|Doctrines|| ||See Congregationalism and Presbyterianism. Follows a
modern, more moderate version of Calvinism. The church government is a
form of Presbyterianism with limited congregational autonomy.|
|History|| ||(See Congregationalism and Anglicanism). It is ironic that the formation of
the United Reformed Church should see the bringing together of the English
Congregational and Presbyterian churches as the early foundations of both
Churches were marked by mutual enmity. The English Revolution of the 1640s
saw the Puritans given the chance to reform the Church of England which
they had always wanted. Doctrinally everyone agreed and created the
Westminster Confession of 1647. But while the majority of Puritan
ministers wanted a Presbyterian style government, like Scotland and the
continent, the Congregationalists or Independents refused to accept a
settlement which exchanged the tyranny of bishops for that of a synod.
Since the Independents favoured toleration they won the support of the
sect ridden New Model Army and Oliver Cromwell. Thus in the Commonwealth
Baptists, Congregationalists and Presbyterians existed side by side, much
to the disgust of the latter. Thus they at first favoured the Restoration
of Charles II in 1660 hoping they would get a unified state church.
Instead they and the Congregationalist ministers were expelled from the
Church of England and forced to form non-conformist churches and suffer
persecution till 1689. |
In the 1690s there was a brief period of union between the two churches, but it broke down over the usual problem of church autonomy. Both churches became complacent in the 18th century, until the rise of Methodist evangelism triggered a general revival. But while the Congregationalists expanded, especially in Wales, the English Presbyterian Church declined, particularly as their ministers were prone to becoming Unitarians (see for information on their views the United Church of Christ). Banned from attending the Universities both denominations founded independent colleges and schools which in science and practical education outdid the established centres. In 1791 the famous London Missionary Society was formed by Congregationalist churches in London, its most famous missionary being David Livingstone.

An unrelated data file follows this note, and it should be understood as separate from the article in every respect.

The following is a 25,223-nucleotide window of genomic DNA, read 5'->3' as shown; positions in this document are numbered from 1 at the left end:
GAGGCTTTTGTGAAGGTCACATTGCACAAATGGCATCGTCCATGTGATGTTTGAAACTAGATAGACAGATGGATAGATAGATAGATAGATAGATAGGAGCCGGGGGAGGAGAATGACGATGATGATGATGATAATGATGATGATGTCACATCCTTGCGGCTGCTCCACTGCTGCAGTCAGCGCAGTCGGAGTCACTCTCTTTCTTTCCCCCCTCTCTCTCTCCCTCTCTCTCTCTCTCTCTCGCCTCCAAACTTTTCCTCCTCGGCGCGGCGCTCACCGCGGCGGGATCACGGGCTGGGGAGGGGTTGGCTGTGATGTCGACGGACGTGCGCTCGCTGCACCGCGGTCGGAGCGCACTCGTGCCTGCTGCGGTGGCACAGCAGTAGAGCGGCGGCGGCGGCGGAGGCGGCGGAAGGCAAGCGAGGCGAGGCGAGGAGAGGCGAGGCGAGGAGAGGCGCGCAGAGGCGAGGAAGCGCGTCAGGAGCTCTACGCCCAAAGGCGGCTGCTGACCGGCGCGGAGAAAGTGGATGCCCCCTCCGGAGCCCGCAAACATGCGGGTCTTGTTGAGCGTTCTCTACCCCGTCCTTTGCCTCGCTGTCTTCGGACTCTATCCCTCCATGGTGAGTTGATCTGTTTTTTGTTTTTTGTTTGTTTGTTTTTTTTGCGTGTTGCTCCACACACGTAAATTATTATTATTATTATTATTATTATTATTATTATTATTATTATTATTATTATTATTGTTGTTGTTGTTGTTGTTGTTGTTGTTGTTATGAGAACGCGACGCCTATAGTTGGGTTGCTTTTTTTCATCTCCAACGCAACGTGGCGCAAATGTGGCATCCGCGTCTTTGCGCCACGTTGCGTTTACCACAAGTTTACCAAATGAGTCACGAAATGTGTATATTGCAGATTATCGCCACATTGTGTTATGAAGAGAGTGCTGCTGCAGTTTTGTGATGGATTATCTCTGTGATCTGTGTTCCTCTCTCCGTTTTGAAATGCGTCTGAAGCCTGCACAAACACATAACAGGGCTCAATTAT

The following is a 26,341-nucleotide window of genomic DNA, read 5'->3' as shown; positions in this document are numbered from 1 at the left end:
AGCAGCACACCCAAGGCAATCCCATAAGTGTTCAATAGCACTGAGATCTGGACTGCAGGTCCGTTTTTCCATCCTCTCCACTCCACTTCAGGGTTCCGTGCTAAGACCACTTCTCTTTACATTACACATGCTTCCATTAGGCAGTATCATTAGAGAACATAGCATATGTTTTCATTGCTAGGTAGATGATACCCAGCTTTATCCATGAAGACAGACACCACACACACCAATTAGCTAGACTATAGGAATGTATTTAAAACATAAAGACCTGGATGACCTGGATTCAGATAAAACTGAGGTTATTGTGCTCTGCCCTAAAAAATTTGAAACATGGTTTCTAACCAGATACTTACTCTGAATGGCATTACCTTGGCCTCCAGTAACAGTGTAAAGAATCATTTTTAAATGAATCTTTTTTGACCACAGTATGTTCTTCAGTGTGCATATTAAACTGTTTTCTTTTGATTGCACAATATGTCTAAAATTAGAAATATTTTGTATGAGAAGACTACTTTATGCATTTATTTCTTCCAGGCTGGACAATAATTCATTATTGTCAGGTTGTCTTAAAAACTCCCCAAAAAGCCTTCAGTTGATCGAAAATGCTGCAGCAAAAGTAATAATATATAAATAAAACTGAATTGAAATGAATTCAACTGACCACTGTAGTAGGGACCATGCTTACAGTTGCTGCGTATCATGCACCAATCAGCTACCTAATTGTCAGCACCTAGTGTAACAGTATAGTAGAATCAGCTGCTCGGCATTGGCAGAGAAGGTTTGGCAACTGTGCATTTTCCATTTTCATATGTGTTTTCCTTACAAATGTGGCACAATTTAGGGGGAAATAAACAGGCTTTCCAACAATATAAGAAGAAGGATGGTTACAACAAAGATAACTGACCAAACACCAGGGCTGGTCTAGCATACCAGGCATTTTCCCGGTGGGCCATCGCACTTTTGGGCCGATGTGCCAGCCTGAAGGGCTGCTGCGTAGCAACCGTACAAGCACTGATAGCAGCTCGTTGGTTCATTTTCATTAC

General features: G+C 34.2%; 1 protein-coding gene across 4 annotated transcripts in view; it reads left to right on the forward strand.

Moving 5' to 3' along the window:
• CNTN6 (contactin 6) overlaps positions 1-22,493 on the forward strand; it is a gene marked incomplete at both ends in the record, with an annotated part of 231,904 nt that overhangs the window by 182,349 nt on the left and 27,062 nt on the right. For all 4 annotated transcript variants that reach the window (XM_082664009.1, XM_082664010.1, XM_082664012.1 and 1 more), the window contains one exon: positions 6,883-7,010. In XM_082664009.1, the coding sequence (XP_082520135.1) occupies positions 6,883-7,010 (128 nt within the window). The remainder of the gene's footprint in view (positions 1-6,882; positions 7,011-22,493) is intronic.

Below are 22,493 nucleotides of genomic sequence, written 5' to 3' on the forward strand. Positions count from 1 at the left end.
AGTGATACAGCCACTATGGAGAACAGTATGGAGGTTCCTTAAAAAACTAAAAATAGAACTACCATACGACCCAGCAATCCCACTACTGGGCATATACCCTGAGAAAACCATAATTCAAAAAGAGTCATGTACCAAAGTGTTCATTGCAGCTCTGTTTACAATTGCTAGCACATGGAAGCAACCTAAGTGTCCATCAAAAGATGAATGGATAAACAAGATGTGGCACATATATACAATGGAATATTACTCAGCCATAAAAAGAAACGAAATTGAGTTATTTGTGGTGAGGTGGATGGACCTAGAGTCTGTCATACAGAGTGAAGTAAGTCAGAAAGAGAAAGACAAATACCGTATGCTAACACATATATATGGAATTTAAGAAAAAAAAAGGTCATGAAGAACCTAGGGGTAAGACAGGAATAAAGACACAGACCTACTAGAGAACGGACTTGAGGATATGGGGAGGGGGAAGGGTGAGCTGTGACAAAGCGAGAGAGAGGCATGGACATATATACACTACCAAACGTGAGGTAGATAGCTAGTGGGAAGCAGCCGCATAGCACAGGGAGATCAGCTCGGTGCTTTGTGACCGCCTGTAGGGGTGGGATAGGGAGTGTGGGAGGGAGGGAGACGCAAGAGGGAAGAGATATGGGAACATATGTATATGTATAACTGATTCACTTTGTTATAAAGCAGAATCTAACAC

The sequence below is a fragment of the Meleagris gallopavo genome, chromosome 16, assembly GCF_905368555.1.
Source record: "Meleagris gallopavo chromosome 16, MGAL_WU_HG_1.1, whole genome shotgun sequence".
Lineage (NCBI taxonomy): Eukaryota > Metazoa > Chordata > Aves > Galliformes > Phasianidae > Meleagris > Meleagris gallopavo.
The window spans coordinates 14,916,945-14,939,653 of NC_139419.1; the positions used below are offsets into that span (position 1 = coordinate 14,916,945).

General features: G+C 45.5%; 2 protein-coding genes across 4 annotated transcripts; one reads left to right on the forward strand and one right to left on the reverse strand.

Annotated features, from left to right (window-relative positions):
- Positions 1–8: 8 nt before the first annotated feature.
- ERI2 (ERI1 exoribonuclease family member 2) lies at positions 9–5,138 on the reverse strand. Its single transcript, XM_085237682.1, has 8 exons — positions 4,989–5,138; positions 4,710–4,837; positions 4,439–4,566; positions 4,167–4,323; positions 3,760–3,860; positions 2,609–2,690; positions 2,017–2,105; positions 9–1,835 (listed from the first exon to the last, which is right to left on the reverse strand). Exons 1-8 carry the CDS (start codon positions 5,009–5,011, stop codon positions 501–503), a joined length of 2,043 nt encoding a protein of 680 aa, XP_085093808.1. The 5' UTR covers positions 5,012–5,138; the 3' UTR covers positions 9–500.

In the nineteenth century the Congregationalists formed the Congregational Union of England and Wales to co-ordinate increasing inter-church activities in 1832. Meanwhile the Presbyterian Church was given a new lease of life by Scottish immigrants, and in 1847 was refounded on a national level. With the limitations on holding political office on non-conformists removed, the churches began to exercise a political influence again through their prosperous middle-class members and the general acceptance of evangelical values. This Victorian high-water mark contrasts with the decreasing numbers and influence of both churches since the turn of this century. Increasing co-operation between the churches in the 1960s lead to a merger in 1972. However, groups of conservative Congregationalists refused to participate, particularly in Wales (see Congregationalist adherents). But the new church has continued to decline in numbers and faces an uncertain future.
|Symbols|| ||See Congregationalism.|
|Adherents|| ||There are 106,537
adherents in the U.K (Whitaker, 1995, 428).|
Tavistock Place, London, WCIH 9RT, UK|